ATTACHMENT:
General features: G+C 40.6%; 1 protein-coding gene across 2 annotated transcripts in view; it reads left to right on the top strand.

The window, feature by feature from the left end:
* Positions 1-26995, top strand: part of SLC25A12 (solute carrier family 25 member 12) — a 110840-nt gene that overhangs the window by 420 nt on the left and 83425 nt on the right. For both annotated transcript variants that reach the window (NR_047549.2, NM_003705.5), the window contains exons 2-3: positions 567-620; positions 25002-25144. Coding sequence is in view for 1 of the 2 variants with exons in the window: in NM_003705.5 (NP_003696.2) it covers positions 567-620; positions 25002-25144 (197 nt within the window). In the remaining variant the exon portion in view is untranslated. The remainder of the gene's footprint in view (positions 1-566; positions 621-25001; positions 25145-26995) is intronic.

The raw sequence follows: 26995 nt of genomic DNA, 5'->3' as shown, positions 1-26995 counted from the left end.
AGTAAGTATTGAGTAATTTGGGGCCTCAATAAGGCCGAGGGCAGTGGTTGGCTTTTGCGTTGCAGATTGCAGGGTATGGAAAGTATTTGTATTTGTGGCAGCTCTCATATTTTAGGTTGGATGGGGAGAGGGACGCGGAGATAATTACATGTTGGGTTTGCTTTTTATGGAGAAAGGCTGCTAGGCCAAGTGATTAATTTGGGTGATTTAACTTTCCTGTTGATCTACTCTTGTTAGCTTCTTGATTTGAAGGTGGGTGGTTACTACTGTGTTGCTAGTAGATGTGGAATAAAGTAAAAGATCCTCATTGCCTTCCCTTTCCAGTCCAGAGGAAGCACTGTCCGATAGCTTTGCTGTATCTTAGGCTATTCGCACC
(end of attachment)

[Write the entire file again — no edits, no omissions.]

General features: G+C 40.6%; 1 protein-coding gene across 2 annotated transcripts in view; it reads left to right on the top strand.

The window, feature by feature from the left end:
* Positions 1-26995, top strand: part of SLC25A12 (solute carrier family 25 member 12) — a 110840-nt gene that overhangs the window by 420 nt on the left and 83425 nt on the right. For both annotated transcript variants that reach the window (NR_047549.2, NM_003705.5), the window contains exons 2-3: positions 567-620; positions 25002-25144. Coding sequence is in view for 1 of the 2 variants with exons in the window: in NM_003705.5 (NP_003696.2) it covers positions 567-620; positions 25002-25144 (197 nt within the window). In the remaining variant the exon portion in view is untranslated. The remainder of the gene's footprint in view (positions 1-566; positions 621-25001; positions 25145-26995) is intronic.

The raw sequence follows: 26995 nt of genomic DNA, 5'->3' as shown, positions 1-26995 counted from the left end.
AGTAAGTATTGAGTAATTTGGGGCCTCAATAAGGCCGAGGGCAGTGGTTGGCTTTTGCGTTGCAGATTGCAGGGTATGGAAAGTATTTGTATTTGTGGCAGCTCTCATATTTTAGGTTGGATGGGGAGAGGGACGCGGAGATAATTACATGTTGGGTTTGCTTTTTATGGAGAAAGGCTGCTAGGCCAAGTGATTAATTTGGGTGATTTAACTTTCCTGTTGATCTACTCTTGTTAGCTTCTTGATTTGAAGGTGGGTGGTTACTACTGTGTTGCTAGTAGATGTGGAATAAAGTAAAAGATCCTCATTGCCTTCCCTTTCCAGTCCAGAGGAAGCACTGTCCGATAGCTTTGCTGTATCTTAGGCTATTCGCACC